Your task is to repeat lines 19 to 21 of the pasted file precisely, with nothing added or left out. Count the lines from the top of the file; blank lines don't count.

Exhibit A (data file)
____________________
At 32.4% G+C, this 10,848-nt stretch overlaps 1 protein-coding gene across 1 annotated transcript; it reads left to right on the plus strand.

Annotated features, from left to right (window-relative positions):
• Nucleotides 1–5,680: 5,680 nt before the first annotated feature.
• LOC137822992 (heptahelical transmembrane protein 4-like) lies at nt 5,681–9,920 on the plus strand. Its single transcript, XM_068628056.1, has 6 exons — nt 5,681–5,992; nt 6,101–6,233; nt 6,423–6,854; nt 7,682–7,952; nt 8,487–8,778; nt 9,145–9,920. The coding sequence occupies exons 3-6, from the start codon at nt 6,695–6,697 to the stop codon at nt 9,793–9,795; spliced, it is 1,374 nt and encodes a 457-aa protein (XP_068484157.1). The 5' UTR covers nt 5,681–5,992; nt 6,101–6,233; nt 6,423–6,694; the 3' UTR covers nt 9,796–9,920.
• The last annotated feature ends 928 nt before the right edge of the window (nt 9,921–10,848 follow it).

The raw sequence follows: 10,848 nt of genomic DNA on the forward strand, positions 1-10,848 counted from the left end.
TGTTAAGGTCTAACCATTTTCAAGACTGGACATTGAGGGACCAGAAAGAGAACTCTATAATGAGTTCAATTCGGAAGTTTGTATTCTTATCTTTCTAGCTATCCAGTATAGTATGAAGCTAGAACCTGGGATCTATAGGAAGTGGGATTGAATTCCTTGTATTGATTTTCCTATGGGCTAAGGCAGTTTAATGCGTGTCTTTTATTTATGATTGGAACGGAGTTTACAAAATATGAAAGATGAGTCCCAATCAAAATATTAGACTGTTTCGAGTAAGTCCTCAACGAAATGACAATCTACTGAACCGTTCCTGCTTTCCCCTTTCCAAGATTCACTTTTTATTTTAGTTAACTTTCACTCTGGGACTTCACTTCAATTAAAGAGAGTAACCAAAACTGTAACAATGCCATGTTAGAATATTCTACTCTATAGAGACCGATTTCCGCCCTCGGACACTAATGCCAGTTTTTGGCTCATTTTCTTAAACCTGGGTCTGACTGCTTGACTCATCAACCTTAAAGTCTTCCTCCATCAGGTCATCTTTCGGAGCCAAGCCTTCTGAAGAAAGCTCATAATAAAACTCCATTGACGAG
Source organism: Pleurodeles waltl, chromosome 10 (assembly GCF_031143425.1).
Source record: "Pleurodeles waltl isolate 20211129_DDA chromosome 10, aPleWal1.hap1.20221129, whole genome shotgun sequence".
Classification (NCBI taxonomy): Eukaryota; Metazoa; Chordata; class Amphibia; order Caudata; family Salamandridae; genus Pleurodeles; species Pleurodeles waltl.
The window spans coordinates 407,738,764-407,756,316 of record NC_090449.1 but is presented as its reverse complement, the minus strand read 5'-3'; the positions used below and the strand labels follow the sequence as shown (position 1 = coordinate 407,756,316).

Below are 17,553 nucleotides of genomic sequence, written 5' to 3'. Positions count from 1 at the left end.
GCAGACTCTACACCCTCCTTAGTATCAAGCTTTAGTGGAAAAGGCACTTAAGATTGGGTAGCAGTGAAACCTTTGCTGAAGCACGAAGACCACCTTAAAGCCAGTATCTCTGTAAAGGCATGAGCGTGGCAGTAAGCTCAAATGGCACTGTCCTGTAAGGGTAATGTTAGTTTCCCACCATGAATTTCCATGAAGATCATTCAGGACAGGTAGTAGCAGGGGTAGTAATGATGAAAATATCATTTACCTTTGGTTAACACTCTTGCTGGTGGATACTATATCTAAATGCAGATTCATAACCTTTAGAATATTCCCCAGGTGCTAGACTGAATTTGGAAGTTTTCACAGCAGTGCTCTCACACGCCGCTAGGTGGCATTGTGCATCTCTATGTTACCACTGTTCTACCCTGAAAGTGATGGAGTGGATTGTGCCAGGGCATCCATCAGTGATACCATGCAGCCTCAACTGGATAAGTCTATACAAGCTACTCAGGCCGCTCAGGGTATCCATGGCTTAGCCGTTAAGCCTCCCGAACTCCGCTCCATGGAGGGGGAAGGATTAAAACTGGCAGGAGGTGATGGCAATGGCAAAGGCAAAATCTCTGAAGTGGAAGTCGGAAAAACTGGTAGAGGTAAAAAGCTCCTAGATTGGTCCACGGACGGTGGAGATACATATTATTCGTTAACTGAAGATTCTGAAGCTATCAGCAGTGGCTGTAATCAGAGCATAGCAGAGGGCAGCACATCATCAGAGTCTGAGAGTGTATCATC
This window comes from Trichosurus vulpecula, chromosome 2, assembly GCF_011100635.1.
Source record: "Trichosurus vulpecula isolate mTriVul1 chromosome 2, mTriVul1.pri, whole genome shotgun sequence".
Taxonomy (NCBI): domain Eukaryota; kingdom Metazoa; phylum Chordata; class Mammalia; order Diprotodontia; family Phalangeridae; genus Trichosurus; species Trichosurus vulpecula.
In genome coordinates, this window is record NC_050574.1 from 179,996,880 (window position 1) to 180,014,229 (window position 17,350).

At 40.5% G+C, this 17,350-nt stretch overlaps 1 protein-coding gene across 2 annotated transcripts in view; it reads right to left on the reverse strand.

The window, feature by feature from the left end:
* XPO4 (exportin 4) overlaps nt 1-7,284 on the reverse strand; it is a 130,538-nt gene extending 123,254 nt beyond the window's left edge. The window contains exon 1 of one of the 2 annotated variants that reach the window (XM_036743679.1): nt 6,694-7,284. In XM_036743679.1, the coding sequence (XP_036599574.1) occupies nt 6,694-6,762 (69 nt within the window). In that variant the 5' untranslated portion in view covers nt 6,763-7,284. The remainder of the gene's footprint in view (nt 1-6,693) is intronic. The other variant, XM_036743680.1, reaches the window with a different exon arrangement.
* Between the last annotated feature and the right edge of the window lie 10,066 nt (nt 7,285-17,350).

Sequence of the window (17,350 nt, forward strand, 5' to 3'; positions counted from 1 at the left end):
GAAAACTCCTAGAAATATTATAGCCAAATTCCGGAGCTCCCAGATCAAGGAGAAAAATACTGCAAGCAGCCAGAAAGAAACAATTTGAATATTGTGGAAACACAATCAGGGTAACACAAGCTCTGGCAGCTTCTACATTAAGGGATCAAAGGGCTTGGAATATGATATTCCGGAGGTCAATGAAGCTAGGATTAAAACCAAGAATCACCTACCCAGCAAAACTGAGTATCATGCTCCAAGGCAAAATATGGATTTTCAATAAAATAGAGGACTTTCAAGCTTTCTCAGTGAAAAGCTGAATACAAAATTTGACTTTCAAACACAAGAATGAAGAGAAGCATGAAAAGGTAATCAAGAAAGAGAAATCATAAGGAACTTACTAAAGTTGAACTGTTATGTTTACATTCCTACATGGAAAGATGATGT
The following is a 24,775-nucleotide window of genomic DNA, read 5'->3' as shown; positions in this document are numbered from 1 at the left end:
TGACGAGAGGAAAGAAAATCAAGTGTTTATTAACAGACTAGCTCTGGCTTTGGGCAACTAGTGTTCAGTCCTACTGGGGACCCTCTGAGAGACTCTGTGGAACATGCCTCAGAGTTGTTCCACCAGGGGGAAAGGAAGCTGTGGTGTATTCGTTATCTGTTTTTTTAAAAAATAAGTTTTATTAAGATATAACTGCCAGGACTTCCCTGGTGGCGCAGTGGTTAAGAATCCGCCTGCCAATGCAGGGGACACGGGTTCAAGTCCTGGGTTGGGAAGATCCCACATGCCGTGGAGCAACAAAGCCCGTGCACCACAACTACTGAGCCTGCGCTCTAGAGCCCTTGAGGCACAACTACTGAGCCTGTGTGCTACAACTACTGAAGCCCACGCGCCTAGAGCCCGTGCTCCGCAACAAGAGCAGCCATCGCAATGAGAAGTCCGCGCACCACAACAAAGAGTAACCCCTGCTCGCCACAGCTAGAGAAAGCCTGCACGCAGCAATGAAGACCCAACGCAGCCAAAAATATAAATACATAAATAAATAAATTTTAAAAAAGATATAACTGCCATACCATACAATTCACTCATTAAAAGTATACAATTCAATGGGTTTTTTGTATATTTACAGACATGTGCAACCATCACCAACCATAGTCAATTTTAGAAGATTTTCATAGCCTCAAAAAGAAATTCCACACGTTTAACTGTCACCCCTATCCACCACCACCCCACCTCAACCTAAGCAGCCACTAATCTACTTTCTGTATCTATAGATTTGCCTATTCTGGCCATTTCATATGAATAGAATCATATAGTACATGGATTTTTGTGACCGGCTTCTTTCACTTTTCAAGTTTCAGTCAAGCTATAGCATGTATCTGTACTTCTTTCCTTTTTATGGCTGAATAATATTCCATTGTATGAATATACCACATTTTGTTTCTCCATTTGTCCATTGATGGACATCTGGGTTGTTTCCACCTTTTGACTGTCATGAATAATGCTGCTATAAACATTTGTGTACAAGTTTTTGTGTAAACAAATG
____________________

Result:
The window, feature by feature from the left end:
* XPO4 (exportin 4) overlaps nt 1-7,284 on the reverse strand; it is a 130,538-nt gene extending 123,254 nt beyond the window's left edge. The window contains exon 1 of one of the 2 annotated variants that reach the window (XM_036743679.1): nt 6,694-7,284. In XM_036743679.1, the coding sequence (XP_036599574.1) occupies nt 6,694-6,762 (69 nt within the window). In that variant the 5' untranslated portion in view covers nt 6,763-7,284. The remainder of the gene's footprint in view (nt 1-6,693) is intronic. The other variant, XM_036743680.1, reaches the window with a different exon arrangement.
* Between the last annotated feature and the right edge of the window lie 10,066 nt (nt 7,285-17,350).